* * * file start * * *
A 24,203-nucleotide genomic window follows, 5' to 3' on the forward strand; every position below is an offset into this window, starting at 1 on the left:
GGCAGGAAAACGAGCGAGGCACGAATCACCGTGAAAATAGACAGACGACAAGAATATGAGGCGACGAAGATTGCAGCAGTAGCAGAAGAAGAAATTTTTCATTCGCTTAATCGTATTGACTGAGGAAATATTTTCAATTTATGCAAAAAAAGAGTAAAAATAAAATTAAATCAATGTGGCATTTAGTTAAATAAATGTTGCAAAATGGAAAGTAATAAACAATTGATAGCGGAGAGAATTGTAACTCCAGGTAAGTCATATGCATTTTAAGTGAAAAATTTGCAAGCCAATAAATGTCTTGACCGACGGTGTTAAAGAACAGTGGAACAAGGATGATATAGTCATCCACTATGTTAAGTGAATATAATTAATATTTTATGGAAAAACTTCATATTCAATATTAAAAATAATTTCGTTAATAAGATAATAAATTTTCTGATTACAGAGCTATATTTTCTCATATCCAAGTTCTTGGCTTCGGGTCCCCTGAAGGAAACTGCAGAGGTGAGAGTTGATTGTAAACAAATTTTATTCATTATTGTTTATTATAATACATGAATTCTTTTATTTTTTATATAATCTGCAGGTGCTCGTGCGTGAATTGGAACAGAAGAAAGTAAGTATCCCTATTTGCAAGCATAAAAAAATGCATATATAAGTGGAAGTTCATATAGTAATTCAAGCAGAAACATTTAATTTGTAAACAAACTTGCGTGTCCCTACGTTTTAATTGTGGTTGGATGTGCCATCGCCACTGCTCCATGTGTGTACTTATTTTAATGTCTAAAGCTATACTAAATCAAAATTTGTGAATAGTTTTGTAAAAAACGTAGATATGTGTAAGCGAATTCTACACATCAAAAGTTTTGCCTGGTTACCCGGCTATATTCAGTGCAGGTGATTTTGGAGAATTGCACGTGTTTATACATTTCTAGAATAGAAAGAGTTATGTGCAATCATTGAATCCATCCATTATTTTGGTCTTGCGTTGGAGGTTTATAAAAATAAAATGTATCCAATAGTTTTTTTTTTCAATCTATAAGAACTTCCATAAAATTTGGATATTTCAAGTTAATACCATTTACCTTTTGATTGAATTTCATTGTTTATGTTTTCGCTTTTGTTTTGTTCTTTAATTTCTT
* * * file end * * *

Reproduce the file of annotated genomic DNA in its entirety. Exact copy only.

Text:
A 24,203-nucleotide genomic window follows, 5' to 3' on the forward strand; every position below is an offset into this window, starting at 1 on the left:
GGCAGGAAAACGAGCGAGGCACGAATCACCGTGAAAATAGACAGACGACAAGAATATGAGGCGACGAAGATTGCAGCAGTAGCAGAAGAAGAAATTTTTCATTCGCTTAATCGTATTGACTGAGGAAATATTTTCAATTTATGCAAAAAAAGAGTAAAAATAAAATTAAATCAATGTGGCATTTAGTTAAATAAATGTTGCAAAATGGAAAGTAATAAACAATTGATAGCGGAGAGAATTGTAACTCCAGGTAAGTCATATGCATTTTAAGTGAAAAATTTGCAAGCCAATAAATGTCTTGACCGACGGTGTTAAAGAACAGTGGAACAAGGATGATATAGTCATCCACTATGTTAAGTGAATATAATTAATATTTTATGGAAAAACTTCATATTCAATATTAAAAATAATTTCGTTAATAAGATAATAAATTTTCTGATTACAGAGCTATATTTTCTCATATCCAAGTTCTTGGCTTCGGGTCCCCTGAAGGAAACTGCAGAGGTGAGAGTTGATTGTAAACAAATTTTATTCATTATTGTTTATTATAATACATGAATTCTTTTATTTTTTATATAATCTGCAGGTGCTCGTGCGTGAATTGGAACAGAAGAAAGTAAGTATCCCTATTTGCAAGCATAAAAAAATGCATATATAAGTGGAAGTTCATATAGTAATTCAAGCAGAAACATTTAATTTGTAAACAAACTTGCGTGTCCCTACGTTTTAATTGTGGTTGGATGTGCCATCGCCACTGCTCCATGTGTGTACTTATTTTAATGTCTAAAGCTATACTAAATCAAAATTTGTGAATAGTTTTGTAAAAAACGTAGATATGTGTAAGCGAATTCTACACATCAAAAGTTTTGCCTGGTTACCCGGCTATATTCAGTGCAGGTGATTTTGGAGAATTGCACGTGTTTATACATTTCTAGAATAGAAAGAGTTATGTGCAATCATTGAATCCATCCATTATTTTGGTCTTGCGTTGGAGGTTTATAAAAATAAAATGTATCCAATAGTTTTTTTTTTCAATCTATAAGAACTTCCATAAAATTTGGATATTTCAAGTTAATACCATTTACCTTTTGATTGAATTTCATTGTTTATGTTTTCGCTTTTGTTTTGTTCTTTAATTTCTT